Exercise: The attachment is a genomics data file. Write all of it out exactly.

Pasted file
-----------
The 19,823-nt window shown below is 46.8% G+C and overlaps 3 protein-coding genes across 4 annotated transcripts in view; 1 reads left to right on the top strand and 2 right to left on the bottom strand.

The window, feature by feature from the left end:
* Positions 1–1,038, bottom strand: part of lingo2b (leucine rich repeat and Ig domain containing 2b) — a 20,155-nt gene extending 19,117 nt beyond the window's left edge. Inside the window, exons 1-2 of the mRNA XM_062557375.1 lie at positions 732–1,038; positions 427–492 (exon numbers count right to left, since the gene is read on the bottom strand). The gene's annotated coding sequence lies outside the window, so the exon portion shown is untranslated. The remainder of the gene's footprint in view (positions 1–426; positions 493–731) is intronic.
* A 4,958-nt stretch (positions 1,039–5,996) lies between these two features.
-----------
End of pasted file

The 19,823-nt window shown below is 46.8% G+C and overlaps 3 protein-coding genes across 4 annotated transcripts in view; 1 reads left to right on the top strand and 2 right to left on the bottom strand.

The window, feature by feature from the left end:
* Positions 1–1,038, bottom strand: part of lingo2b (leucine rich repeat and Ig domain containing 2b) — a 20,155-nt gene extending 19,117 nt beyond the window's left edge. Inside the window, exons 1-2 of the mRNA XM_062557375.1 lie at positions 732–1,038; positions 427–492 (exon numbers count right to left, since the gene is read on the bottom strand). The gene's annotated coding sequence lies outside the window, so the exon portion shown is untranslated. The remainder of the gene's footprint in view (positions 1–426; positions 493–731) is intronic.
* A 4,958-nt stretch (positions 1,039–5,996) lies between these two features.